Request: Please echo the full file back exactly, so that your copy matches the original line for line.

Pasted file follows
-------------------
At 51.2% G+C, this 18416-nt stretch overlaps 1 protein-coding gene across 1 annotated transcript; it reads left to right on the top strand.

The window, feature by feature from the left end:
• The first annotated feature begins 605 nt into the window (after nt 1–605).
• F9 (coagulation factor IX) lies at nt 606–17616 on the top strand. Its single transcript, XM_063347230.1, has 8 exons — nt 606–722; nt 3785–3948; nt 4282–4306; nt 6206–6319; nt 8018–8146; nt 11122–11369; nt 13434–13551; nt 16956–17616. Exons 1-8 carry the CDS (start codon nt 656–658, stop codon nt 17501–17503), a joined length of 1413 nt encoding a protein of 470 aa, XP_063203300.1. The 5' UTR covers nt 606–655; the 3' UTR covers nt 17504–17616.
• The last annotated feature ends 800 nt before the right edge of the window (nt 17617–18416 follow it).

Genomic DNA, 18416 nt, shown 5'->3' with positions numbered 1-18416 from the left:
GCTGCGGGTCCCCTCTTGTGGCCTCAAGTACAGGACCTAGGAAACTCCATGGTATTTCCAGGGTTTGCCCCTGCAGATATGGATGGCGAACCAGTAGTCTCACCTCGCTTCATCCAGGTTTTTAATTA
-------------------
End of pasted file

At 51.2% G+C, this 18416-nt stretch overlaps 1 protein-coding gene across 1 annotated transcript; it reads left to right on the top strand.

The window, feature by feature from the left end:
• The first annotated feature begins 605 nt into the window (after nt 1–605).
• F9 (coagulation factor IX) lies at nt 606–17616 on the top strand. Its single transcript, XM_063347230.1, has 8 exons — nt 606–722; nt 3785–3948; nt 4282–4306; nt 6206–6319; nt 8018–8146; nt 11122–11369; nt 13434–13551; nt 16956–17616. Exons 1-8 carry the CDS (start codon nt 656–658, stop codon nt 17501–17503), a joined length of 1413 nt encoding a protein of 470 aa, XP_063203300.1. The 5' UTR covers nt 606–655; the 3' UTR covers nt 17504–17616.
• The last annotated feature ends 800 nt before the right edge of the window (nt 17617–18416 follow it).

Genomic DNA, 18416 nt, shown 5'->3' with positions numbered 1-18416 from the left:
GCTGCGGGTCCCCTCTTGTGGCCTCAAGTACAGGACCTAGGAAACTCCATGGTATTTCCAGGGTTTGCCCCTGCAGATATGGATGGCGAACCAGTAGTCTCACCTCGCTTCATCCAGGTTTTTAATTA